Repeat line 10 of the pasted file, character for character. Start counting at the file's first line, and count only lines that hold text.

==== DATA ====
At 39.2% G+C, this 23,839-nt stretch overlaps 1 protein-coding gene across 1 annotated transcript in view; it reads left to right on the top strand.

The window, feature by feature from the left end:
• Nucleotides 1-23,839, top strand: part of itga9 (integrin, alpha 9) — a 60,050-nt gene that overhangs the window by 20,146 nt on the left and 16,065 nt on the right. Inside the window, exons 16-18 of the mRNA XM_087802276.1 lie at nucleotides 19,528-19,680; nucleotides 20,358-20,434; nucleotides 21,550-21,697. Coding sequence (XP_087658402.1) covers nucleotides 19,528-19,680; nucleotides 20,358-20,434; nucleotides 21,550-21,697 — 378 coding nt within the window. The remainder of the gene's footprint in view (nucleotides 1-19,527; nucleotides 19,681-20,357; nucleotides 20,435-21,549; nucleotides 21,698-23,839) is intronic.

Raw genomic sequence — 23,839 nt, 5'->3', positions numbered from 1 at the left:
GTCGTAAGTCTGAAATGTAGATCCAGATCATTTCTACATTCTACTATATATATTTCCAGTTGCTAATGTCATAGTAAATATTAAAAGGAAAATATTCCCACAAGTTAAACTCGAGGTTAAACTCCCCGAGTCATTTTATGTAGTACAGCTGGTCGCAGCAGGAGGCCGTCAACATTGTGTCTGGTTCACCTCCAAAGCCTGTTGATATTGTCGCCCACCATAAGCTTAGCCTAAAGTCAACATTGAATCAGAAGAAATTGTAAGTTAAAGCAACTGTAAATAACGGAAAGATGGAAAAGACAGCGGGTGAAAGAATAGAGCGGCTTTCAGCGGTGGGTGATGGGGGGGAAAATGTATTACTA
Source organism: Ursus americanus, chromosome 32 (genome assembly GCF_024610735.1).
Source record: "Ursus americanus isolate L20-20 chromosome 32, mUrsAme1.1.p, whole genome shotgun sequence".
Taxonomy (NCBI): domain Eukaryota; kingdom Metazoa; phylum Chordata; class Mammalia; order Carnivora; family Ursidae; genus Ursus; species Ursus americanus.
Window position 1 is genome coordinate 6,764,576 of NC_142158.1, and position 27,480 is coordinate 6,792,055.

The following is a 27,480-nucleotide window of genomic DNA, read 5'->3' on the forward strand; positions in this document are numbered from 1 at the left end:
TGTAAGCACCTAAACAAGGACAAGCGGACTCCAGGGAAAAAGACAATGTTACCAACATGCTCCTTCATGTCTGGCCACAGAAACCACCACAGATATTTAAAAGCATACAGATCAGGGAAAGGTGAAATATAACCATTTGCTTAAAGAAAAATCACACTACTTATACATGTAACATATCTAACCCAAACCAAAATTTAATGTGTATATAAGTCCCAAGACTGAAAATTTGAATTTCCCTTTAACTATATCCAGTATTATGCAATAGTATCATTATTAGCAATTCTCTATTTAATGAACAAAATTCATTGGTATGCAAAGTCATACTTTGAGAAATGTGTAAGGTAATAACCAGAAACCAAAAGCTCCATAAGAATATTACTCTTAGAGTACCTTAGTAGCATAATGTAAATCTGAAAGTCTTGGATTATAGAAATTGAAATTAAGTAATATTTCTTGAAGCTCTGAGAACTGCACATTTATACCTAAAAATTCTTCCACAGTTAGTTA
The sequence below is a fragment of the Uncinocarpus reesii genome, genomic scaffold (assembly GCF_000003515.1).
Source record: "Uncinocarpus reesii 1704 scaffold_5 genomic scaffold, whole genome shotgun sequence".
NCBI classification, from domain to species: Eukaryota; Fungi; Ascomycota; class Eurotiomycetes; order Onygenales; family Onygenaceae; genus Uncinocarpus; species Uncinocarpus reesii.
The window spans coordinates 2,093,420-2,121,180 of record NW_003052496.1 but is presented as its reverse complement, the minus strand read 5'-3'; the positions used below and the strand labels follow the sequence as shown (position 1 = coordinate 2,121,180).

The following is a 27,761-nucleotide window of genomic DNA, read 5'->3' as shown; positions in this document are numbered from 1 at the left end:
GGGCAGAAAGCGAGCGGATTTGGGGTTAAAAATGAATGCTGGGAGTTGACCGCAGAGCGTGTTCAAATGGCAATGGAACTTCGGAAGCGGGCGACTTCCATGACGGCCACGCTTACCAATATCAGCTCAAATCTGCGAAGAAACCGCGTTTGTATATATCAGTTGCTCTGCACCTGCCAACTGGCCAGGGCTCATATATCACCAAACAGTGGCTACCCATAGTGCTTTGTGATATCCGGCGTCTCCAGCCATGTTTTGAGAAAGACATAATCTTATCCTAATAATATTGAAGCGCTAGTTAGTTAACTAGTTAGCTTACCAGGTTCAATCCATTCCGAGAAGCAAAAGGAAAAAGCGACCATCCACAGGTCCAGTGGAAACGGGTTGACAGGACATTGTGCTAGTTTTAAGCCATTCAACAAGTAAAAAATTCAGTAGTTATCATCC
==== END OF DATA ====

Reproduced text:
The following is a 27,480-nucleotide window of genomic DNA, read 5'->3' on the forward strand; positions in this document are numbered from 1 at the left end: